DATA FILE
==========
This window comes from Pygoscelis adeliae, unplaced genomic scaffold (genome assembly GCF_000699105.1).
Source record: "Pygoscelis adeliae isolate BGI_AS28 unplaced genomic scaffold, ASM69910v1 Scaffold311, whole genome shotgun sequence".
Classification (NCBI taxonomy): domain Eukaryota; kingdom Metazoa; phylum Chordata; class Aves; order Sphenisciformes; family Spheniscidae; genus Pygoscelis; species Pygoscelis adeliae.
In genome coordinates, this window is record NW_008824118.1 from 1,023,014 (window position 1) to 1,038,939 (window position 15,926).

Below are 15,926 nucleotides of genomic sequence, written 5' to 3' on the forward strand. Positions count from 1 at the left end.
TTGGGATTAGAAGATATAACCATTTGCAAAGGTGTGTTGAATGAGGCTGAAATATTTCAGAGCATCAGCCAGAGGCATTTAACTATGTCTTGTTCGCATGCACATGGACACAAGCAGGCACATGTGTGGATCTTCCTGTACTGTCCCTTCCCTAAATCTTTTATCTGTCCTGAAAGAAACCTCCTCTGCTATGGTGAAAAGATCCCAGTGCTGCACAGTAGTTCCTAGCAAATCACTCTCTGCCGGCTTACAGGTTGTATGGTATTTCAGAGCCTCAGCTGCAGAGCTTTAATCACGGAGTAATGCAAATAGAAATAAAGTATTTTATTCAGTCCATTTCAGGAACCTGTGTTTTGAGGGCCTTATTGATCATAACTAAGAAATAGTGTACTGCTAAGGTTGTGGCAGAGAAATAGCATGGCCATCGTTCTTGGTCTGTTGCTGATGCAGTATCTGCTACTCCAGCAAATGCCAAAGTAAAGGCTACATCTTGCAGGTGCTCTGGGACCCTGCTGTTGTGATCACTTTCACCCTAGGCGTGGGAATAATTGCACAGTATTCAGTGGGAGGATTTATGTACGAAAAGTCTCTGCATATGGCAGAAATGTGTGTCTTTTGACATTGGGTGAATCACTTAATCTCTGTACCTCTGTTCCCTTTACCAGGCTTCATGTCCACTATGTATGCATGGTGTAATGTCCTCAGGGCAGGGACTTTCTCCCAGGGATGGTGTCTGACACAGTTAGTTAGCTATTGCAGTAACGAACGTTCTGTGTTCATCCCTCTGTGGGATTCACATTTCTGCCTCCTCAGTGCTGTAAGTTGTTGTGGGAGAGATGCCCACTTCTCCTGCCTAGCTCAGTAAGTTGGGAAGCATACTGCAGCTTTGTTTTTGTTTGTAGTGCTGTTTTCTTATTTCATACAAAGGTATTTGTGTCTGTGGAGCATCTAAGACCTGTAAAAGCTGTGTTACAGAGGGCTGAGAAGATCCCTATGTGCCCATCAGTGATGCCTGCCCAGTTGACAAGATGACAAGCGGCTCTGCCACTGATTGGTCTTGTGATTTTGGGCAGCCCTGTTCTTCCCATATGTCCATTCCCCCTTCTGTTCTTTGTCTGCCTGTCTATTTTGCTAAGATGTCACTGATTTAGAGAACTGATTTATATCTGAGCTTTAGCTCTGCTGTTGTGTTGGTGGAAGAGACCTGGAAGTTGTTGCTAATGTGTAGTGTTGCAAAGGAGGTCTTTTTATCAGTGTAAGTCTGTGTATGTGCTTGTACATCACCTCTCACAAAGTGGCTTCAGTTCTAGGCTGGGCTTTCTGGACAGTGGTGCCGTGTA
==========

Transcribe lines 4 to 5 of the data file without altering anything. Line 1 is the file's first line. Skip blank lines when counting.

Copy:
In genome coordinates, this window is record NW_008824118.1 from 1,023,014 (window position 1) to 1,038,939 (window position 15,926).

Below are 15,926 nucleotides of genomic sequence, written 5' to 3' on the forward strand. Positions count from 1 at the left end.